Monday 27 March 2023

Mubi Monday: La Cérémonie (1995)

Adapted from “A Judgement In Stone”, a 1977 novel by Ruth Rendell, La Cérémonie is yet another wonderful film from writer-director Claude Chabrol (helped in adapting the tale from page to screen by Caroline Eliacheff). 

Sophie Bonhomme (Sandrine Bonnaire) is hired as a maid by the Lelièvre family, a unit consisting of two adults and two children (both in their later teens, at least). While very good at her job, in most respects, Sophie has a secret that she struggles to maintain. She cannot read or write. She may be able to keep up a pretence of literacy, however, with the help of a new friend, a postmistress named Jeanne (Isabelle Huppert). Jeanne is no friend of the Lelièvre family though, and her presence soon starts to cause problems.

Making great use of a super cast, La Cérémonie is a film that scatters small details throughout every scene to build something as potentially darkly comedic as it is menacing. Viewers can sense that things are finely-balanced at almost every turn, and the mix of characters onscreen ensure that you are rarely 100% sure of who you should be rooting for, even as some people try to paint others in a bad light. I am not familiar with the source material, I don’t think I have read any Ruth Rendell books yet in my life, but I suspect that there is less ambiguity there than there is here. Although I should note that it is apparently widely-regarded as one of the best writing works by Rendell, for those wanting to dive into her work.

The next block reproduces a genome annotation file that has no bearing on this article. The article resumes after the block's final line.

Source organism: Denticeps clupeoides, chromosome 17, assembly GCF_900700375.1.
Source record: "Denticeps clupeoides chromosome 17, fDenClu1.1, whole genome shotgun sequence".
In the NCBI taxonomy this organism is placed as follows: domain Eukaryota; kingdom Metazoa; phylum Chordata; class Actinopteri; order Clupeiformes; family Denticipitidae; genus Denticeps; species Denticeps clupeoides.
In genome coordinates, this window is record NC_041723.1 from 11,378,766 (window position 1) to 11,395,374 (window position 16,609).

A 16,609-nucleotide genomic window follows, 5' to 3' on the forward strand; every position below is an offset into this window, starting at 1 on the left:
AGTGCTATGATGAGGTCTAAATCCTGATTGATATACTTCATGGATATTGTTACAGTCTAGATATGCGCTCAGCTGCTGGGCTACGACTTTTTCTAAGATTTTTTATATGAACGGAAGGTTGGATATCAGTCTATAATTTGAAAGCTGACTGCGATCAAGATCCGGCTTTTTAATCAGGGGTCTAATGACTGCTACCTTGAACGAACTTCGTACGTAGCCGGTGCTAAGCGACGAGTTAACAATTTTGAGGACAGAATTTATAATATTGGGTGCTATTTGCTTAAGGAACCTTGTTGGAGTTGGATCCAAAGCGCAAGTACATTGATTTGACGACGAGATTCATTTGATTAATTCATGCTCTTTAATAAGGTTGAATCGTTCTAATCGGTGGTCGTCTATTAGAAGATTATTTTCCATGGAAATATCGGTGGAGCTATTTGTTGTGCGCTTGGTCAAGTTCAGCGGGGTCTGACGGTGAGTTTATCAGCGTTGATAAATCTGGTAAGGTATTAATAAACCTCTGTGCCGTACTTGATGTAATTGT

Bonnaire and Huppert are excellent together, happily forming a stronger bond with each shared experience that allows them to bring out the worst in one another. The latter is especially entertaining, quick to provide what she views as essential information to someone she can claim as a firm friend. Jacqueline Bisset and Jean-Pierre Cassel are very good as Mr & Mrs. Lelièvre, and Virginie Ledoyen and Valentin Merlet are almost as good as the mature children of the household, although the character played by Merlet feels like he could easily have been cut from the plot without much really being changed.

While it may wear clothing that helps it look cosy and sedate, this is very much a wolf hiding in a woolly jumper. The sharp teeth are there, not just for the biting wit either, and the finale delivers a gut punch that rivals many better-known, bleaker, endings, even if there is still a vein of pitch-black humour and irony running through it.

Excellent stuff all round. The more I see from Chabrol, and I have seen a fair few of his films now (and own a couple of nice boxsets released over the past few years), the more I like his French Hitchcockian style.


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